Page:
Inside Man - jin ke sar ho ishq ki chaanv

Inside Man, Spike Lee's 2006 heist thriller, starts its very first frame, the swirling Universal Studios logo, with Sapna Awasthi's piercing voice singing those first lines of Chaiyya Chaiyya, A.R. Rahman's fantastic composition penned Sufi-style by Gulzar for Mani Ratnam's Dil Se.. (1998). That song was at that time, and I still think is even today, one of the best picturised (Santosh Sivan) and choreographed (Farah Khan) songs of Hindi cinema - Shah Rukh and Malaika Arora on a moving mountain train top dancing with carefree abandon, no green screen CGI, is pure cinematic magic. The entire song plays over the opening credits of Inside Man and a remixed version over the closing credits. The song itself has nothing to do with the movie, and was solely there because director Spike Lee, who was teaching film school in New York at the time, had been given a copy of it by one of his students and loved it, and decided he was going to use it in one of his movies some day.


The movie, now available on Netflix, begins with a close-up monologue by Dalton Russell (Clive Owen) speaking from a tiny prison-like cell, succinctly laying out the who, where, what, when and why of the bank robbery, and ending with "which leaves us only with the how, and therein as the Bard would tell us, lies the rub". Once the robbery is in motion, with all the bank employees and customers taken hostage, the case is turned over to NYPD hostage negotiator Detective Frazier (Denzel Washington) along with his partner Mitchell (Chiwitel Ejiofor), working in conjunction with Captain Darius (Willem Dafoe). The bank being robbed belongs to rich old world banker Arthur Case (Christopher Plummer, whom I talked about a couple of days ago in my review of Knives Out (2019), reviewed here). He brings in a power broker, Madeleine White (Jodie Foster) to prevent a secret from getting out. It's a treasure trove of acting riches with, between the 6 of them, enough Oscar, Golden Globe and Bafta awards and nominations to fill an entire closet - Owen for Closer (2004), Ejiofor for 12 Years a Slave (2013), Dafoe for Platoon (1986) and The English Patient (1996), Plummer, forever linked of course to The Sound of Music (1965), for Beginners (2010) at age 82 then the oldest ever winner, and Foster for Taxi Driver (1976), at then age 14 the youngest nominee, and then winning for The Accused (1989) and The Silence of the Lambs (1992).


Which brings me finally to my man Denzel. I am an unabashed fan and can write pages about him alone. His style, his dialogues and overall craft are a pleasure to behold. From "We didn't land on Plymouth Rock, Plymouth Rock landed on us" in Malcolm X (1992) to "King Kong ain't got shit on me" in Training Day (2001) to his signature phrase, "my man", Denzel now adds the double entendre "Big Willie and the twins" in Inside Man. When I last checked, I had seen about 30, yes 30, of his movies over the last 30 years! Starting with Mississippi Masala (1991) to Philadelphia (1993), Crimson Tide (1995), The Bone Collector (1999), Out of Time (2003), Man on Fire (2004), Deja Vu (2006), American Gangster (2007), The Equalizer (2014) to Fences (2016) and so many more, Denzel has provided us with smart entertainment over the decades, a testament to the fact that great acting doesn't have to be stiff and boring and self-important.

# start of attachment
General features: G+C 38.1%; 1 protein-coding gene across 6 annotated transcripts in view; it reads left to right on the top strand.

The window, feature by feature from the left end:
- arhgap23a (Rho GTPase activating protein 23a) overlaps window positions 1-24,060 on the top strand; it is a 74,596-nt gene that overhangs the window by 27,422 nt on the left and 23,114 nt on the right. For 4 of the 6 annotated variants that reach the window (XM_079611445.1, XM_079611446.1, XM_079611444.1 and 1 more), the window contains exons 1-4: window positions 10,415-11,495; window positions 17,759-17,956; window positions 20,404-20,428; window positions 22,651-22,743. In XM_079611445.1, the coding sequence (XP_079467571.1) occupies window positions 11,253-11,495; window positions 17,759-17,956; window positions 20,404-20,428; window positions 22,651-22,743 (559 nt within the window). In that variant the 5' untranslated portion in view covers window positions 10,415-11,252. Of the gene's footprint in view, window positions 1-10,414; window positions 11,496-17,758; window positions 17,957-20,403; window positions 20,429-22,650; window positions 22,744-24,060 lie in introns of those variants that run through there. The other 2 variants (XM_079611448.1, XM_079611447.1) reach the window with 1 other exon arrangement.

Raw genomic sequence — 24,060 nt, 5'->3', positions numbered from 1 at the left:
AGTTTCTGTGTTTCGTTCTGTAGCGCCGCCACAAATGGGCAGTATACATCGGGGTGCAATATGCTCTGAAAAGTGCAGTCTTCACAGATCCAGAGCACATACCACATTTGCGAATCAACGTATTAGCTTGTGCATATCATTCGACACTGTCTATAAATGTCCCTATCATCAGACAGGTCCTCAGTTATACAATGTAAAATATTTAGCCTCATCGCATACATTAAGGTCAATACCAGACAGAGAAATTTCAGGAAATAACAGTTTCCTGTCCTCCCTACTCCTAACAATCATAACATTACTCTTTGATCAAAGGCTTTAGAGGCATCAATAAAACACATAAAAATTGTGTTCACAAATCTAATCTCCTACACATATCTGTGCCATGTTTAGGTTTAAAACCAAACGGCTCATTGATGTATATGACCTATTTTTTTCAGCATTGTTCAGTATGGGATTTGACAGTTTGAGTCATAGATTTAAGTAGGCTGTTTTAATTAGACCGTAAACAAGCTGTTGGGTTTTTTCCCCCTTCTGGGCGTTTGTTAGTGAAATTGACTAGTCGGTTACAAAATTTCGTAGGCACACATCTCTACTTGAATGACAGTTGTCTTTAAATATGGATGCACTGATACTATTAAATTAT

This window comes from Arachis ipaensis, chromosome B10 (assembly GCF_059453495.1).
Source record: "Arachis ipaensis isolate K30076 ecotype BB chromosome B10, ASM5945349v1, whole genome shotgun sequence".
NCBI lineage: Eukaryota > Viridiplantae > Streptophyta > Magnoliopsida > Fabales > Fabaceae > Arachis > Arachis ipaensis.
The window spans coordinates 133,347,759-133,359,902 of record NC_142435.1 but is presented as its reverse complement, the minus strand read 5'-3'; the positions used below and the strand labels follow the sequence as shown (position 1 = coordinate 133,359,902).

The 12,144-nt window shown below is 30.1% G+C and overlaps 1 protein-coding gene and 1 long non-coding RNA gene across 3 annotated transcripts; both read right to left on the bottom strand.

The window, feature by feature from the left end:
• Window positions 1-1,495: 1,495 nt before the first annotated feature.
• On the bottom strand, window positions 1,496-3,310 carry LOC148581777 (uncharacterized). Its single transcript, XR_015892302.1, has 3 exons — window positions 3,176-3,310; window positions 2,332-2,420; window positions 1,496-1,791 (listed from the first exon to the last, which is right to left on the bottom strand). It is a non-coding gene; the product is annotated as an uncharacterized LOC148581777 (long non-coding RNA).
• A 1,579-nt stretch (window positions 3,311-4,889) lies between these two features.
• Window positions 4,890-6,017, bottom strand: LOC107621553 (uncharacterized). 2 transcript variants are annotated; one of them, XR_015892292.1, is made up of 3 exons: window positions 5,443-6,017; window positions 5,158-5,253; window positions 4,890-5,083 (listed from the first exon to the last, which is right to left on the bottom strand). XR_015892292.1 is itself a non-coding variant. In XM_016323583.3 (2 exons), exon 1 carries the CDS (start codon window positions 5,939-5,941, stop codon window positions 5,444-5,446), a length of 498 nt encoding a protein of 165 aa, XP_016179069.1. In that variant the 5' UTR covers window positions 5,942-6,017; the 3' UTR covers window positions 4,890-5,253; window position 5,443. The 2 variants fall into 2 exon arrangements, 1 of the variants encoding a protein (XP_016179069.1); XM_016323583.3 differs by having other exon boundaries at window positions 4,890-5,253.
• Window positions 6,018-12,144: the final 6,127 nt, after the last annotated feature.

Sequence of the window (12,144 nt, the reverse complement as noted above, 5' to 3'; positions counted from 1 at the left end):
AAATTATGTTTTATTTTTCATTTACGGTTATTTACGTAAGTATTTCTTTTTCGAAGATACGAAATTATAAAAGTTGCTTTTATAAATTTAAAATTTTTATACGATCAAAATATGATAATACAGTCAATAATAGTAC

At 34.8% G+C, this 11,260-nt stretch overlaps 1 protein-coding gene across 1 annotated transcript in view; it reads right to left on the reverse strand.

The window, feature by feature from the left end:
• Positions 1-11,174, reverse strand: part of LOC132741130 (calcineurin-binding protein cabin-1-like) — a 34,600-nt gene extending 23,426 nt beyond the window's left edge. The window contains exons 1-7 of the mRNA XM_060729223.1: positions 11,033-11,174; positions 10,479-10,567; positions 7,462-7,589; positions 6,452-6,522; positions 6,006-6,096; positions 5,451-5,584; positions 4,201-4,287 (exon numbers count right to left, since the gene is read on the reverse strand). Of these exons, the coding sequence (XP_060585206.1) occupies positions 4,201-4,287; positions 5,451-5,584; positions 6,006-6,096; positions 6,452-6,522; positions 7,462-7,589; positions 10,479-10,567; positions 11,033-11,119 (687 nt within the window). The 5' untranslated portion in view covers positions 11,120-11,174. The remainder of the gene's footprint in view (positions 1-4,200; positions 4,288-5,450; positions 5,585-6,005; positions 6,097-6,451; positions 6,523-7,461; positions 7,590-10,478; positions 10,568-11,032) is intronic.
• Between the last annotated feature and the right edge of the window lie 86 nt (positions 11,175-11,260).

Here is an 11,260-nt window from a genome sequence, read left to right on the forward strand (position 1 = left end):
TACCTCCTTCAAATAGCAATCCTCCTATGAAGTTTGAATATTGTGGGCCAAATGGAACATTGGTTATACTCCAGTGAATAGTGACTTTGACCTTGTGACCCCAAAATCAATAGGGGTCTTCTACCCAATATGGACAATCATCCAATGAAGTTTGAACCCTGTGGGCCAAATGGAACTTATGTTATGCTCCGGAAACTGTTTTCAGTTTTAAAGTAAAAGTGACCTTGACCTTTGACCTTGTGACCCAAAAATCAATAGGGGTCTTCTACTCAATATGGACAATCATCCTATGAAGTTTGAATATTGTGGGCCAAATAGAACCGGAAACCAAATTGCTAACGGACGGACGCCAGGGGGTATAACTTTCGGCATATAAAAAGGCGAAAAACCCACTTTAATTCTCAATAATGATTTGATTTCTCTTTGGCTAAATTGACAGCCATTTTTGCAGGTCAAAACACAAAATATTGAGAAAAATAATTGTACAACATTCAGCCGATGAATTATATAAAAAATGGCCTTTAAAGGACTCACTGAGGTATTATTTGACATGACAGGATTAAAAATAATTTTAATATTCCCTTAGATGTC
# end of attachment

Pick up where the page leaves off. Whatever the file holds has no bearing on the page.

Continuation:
Inside Man is a quintessentially New York City movie with its diversity and accents on full display - one sequence involving an Albanian woman referring to the former President of Albania Enver Hoxha, is laugh out loud funny . There are racial and class undercurrents - it's a Spike Lee movie, or joint, after all - but tinged with sharp wit and humor. Note the exchange that Denzel has with a Sikh whose turban has been snatched from him when he is mistaken for a Muslim (it's post-9/11 NYC) and who is complaining about his civil rights being violated and always being picked up for "random selection" at airport security. Denzel repartees with "I bet you can get a cab though", highlighting in one brief sentence the black experience.


I have seen this movie multiple times over the years on my Blu-Ray DVD copy of it before streaming became a thing, and I have enjoyed it every time. For me, Inside Man is "paanv ke neechey jannat hogi".


July 4, 2020

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